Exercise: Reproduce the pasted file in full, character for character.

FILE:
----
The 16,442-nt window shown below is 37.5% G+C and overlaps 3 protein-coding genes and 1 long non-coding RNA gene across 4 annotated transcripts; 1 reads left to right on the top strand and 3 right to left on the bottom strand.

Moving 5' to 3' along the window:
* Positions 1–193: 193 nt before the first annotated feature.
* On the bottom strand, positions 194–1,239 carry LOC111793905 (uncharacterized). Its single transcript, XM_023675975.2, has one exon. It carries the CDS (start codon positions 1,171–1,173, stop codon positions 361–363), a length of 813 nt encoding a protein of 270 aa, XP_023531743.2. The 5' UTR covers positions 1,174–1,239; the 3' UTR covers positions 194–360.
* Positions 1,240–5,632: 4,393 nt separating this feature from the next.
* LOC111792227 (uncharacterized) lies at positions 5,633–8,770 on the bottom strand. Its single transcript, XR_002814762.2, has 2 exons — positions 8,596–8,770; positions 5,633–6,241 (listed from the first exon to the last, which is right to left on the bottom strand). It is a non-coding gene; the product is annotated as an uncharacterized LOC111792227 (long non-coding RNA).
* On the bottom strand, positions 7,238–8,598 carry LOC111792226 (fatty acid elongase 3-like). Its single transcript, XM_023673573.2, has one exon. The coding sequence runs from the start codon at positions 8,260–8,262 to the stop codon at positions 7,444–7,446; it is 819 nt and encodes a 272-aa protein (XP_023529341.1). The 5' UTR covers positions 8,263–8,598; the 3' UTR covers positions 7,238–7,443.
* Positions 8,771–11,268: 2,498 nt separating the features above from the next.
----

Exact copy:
The 16,442-nt window shown below is 37.5% G+C and overlaps 3 protein-coding genes and 1 long non-coding RNA gene across 4 annotated transcripts; 1 reads left to right on the top strand and 3 right to left on the bottom strand.

Moving 5' to 3' along the window:
* Positions 1–193: 193 nt before the first annotated feature.
* On the bottom strand, positions 194–1,239 carry LOC111793905 (uncharacterized). Its single transcript, XM_023675975.2, has one exon. It carries the CDS (start codon positions 1,171–1,173, stop codon positions 361–363), a length of 813 nt encoding a protein of 270 aa, XP_023531743.2. The 5' UTR covers positions 1,174–1,239; the 3' UTR covers positions 194–360.
* Positions 1,240–5,632: 4,393 nt separating this feature from the next.
* LOC111792227 (uncharacterized) lies at positions 5,633–8,770 on the bottom strand. Its single transcript, XR_002814762.2, has 2 exons — positions 8,596–8,770; positions 5,633–6,241 (listed from the first exon to the last, which is right to left on the bottom strand). It is a non-coding gene; the product is annotated as an uncharacterized LOC111792227 (long non-coding RNA).
* On the bottom strand, positions 7,238–8,598 carry LOC111792226 (fatty acid elongase 3-like). Its single transcript, XM_023673573.2, has one exon. The coding sequence runs from the start codon at positions 8,260–8,262 to the stop codon at positions 7,444–7,446; it is 819 nt and encodes a 272-aa protein (XP_023529341.1). The 5' UTR covers positions 8,263–8,598; the 3' UTR covers positions 7,238–7,443.
* Positions 8,771–11,268: 2,498 nt separating the features above from the next.